There are no manuals, or even brief informational brochures, for prison visitors. During my first few weeks of visiting I thought I’d stumbled on a great idea that I could sell to the Mass. Dept. of Corrections. … Then I realized that they don’t want us to know anything more than we’re able to scrounge together in the waiting line. The system prefers to keep us expecting the unexpected, too. The long-timers teach the newcomers: no pocketbooks; empty your pockets; the metal in your shoes or bra might set off the metal detector; make sure the address on your visitor form matches the address on your license – even if you’ve moved; how to get around phone blocks by paying Correctional Billing Services (worth a story in itself!) on “plastic” in advance; etc.

During this time of waiting out a sentence, when life revolves around visit days, dialogue with other “waiting women” is ofunique importance. Social barriers that might ordinarily divide a group:age, education, financial status, ethnicity, do not seem to exist anylonger.

However, as a man nears the end of his sentence and is moved toother areas of the prison with less and less security, there is an unspokenresentment at the woman’s new social “position”, for she is almost free,too. She is no longer deep in the trenches with the others. No one can helpbut be envious.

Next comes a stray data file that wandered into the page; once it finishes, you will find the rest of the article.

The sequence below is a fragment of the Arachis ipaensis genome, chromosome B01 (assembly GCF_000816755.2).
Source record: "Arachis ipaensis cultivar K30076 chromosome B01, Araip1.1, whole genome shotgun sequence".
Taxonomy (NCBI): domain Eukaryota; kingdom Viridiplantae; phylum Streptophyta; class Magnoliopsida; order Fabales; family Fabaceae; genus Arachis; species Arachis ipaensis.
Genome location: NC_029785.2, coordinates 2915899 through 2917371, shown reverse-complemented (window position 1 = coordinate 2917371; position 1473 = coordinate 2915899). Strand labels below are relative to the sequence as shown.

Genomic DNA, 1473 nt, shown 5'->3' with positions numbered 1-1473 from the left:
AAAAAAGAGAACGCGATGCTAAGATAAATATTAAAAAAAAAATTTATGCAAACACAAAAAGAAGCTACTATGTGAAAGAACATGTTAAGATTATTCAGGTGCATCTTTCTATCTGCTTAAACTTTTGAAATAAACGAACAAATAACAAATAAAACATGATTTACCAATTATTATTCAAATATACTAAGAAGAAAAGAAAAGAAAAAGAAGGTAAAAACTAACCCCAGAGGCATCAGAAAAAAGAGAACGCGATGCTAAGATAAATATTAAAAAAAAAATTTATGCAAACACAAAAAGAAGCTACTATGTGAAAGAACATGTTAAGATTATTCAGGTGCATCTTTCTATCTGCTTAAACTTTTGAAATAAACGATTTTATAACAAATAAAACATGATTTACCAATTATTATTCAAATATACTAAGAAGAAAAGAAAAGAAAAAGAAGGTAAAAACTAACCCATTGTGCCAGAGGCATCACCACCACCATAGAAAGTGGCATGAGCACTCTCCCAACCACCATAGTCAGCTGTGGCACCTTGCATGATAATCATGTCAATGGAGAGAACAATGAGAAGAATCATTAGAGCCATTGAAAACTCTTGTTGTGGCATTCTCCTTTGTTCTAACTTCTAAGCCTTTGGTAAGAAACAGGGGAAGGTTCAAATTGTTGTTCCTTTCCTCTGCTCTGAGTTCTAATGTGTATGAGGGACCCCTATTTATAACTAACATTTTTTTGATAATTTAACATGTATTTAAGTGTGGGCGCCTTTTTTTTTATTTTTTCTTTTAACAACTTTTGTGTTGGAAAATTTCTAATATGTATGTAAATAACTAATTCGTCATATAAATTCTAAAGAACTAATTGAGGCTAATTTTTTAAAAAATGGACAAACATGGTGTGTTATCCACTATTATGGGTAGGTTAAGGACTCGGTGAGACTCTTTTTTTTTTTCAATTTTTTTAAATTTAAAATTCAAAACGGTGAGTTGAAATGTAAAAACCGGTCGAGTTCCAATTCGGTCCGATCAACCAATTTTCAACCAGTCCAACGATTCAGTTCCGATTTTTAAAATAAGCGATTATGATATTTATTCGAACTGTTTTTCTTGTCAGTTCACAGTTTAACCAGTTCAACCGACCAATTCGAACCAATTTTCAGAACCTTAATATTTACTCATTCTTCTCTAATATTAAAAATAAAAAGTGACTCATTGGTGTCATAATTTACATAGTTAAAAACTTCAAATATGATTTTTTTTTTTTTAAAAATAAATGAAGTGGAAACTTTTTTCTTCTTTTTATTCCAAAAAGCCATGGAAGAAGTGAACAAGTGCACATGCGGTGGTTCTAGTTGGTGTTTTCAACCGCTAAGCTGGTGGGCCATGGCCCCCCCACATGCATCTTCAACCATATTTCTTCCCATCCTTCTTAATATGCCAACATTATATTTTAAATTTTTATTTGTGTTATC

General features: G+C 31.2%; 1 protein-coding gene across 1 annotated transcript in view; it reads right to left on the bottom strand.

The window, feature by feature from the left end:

Nothing and no one prepares you for the respectful and always cooperativeinteraction with the guards that seems to be in the best interest ofeveryone. It sounds like common sense, but given the circumstance it’s notso easy. Some sense the benefit this has on their loved one inside more than others, who are confrontational and challenging. And I’ve seen how thisplays out, too. However, no matter how pleasant, cooperative, agreeable,respectful we might be in our brief but oh-so-important interactions withthem, many of the guards treat us though we have broken the law, too.Interestingly, my experience has shown me that the guards who are the mostobsequious, those who speak to us with polite language but in a tonetransparently condescending, are considered the “toughest” and most “unfair”inside.

It is as if their treatment towards us is simply window dressing.Thank you for writing Newjack. I am grateful for the opportunity to learnabout the people with whom my sweetheart deals every day.

Lisa Allen





Candy “Warixi” Soto